I can tell you from my personal experience that I was the anti-heroine to the Princeton Mom’s ideal in college –skinny with a dorky haircut and no fashion sense– and that I spent the majority of my fertile years as a single and disappointed woman because of failed relationships. As I matured and figured out what it would take to make me happy, the disappointment dissipated. My personal happiness wasn’t going to be found in a husband or a promotion. It was going to be found by traveling around the world. I set my goal and it’s been amazing. I found a path to happiness that didn’t involve stalking men, and so can other women.
My goal in sharing this is to offer up another path for women who may be feeling like life isn’t working out for them because they don’t have a husband or kids. And just as I have my story, I’m willing to bet that there are millions of other women out there who have gone “off-mission” and still achieved a sense of personal happiness.
That said, my advice is simply to consider the alternatives. Should you be a woman who wants to prioritize marriage and babies however, I still think you should strongly reconsider following the advice of the Princeton Mom and here’s why:
Flaw #1: Men do factor into your strategy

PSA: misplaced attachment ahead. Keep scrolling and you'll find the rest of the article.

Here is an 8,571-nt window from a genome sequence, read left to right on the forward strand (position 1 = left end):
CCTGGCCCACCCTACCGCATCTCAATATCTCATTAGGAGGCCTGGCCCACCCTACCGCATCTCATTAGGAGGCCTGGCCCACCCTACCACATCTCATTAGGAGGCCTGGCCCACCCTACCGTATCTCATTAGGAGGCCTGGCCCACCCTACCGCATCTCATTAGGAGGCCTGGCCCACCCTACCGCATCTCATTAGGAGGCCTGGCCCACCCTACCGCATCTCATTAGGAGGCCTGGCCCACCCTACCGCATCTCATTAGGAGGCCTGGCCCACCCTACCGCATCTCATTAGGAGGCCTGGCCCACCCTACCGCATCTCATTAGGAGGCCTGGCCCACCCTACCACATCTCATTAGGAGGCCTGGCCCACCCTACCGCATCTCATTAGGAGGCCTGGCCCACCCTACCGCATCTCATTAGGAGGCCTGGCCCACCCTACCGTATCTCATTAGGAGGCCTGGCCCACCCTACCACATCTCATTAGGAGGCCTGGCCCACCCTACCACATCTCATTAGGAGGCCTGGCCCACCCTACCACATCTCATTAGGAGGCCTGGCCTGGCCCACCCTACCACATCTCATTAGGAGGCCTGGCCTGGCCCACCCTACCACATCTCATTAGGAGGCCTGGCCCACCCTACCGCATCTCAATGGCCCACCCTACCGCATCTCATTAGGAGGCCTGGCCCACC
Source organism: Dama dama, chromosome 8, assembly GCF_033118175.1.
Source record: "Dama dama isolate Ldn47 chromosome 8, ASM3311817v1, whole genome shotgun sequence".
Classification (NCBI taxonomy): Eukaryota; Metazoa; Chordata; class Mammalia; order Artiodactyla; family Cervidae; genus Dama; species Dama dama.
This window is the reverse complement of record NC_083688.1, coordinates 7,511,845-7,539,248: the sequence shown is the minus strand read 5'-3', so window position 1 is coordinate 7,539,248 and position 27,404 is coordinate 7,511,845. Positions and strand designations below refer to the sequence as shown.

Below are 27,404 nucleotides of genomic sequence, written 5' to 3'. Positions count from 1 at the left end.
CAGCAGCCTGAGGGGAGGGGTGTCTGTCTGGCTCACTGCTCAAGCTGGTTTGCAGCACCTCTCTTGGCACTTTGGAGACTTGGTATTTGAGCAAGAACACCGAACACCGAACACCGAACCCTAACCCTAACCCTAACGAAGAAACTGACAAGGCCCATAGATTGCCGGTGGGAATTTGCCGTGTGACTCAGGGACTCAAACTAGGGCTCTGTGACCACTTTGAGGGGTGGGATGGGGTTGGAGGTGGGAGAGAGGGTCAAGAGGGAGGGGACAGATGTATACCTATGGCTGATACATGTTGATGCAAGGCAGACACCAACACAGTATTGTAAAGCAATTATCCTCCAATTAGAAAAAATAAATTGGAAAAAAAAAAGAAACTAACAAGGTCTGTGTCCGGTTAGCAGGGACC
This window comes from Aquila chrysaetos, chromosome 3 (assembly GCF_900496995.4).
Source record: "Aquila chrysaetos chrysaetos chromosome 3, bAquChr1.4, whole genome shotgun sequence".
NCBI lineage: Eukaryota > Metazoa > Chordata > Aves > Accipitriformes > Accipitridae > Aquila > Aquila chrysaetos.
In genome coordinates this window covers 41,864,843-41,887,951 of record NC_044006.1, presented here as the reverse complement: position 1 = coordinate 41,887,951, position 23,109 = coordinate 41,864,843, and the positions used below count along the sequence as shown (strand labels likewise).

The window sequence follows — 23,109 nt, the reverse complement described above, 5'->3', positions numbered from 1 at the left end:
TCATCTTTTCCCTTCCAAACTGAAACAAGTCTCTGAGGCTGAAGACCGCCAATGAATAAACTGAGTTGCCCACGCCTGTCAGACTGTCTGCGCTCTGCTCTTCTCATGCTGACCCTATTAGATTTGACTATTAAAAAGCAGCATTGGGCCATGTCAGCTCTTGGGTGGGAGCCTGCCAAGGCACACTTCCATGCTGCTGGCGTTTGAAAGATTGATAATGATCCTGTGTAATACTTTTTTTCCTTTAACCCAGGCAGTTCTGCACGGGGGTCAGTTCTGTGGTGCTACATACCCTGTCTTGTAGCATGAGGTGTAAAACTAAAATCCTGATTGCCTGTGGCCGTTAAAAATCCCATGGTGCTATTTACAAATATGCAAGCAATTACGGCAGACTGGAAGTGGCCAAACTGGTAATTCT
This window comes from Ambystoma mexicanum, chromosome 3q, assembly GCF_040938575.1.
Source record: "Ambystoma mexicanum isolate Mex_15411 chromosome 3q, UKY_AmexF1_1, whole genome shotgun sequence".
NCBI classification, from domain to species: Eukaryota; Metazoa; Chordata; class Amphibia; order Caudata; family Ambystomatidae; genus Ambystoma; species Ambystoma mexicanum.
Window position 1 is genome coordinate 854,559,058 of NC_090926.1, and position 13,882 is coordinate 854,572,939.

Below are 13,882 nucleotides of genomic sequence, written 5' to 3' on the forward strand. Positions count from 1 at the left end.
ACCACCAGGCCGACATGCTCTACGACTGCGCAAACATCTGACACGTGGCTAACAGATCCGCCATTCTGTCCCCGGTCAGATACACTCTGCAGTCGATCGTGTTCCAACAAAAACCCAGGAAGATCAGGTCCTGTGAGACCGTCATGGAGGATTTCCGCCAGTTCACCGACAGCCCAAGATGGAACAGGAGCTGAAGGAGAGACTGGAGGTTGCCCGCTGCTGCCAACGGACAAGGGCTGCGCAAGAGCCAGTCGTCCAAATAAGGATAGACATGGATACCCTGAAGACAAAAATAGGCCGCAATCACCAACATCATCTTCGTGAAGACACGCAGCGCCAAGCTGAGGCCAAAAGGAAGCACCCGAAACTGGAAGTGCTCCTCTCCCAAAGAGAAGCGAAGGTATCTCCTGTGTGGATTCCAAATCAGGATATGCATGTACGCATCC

During her TV interview, the Princeton Mom dodges an excellent point made by the interviewer about a possible negative reaction from men in regards to these tactics she is suggesting. Perhaps these young men might find women who follow her advice to be a bit too desperate. Princeton Mom doesn’t care, and replies that her book is for women, not for men We know that a predator must understand the movements of its prey if it’s to be successful. Shouldn’t women also be told that men may invoke counter-measures to their painfully obvious actions and adjust their strategies accordingly? As of yet, Princeton Mom has no suitable answer for this realistic battle scenario.
Flaw #2: Her own observations contradict her advice
The problem with instructing women to find husbands amongst their deep pool of peers becomes clear when you realize that everyone is the same age in college. All of these supposed husbands women would be chasing also have their own deep pool of female candidates for them to play around with until they’re ready to get married. The conventional wisdom is that men are most likely to want to marry once they’ve established themselves in their careers and feel they have a stable financial base. Wouldn’t the logic then follow that if women work hard at inserting themselves in the workplace they’d have a better pool of qualified candidates from which to snag a husband? Except, if they paid more attention in college to getting a husband than an education, finding that job might be a bit of a challenge. In fact, her strategy could backfire.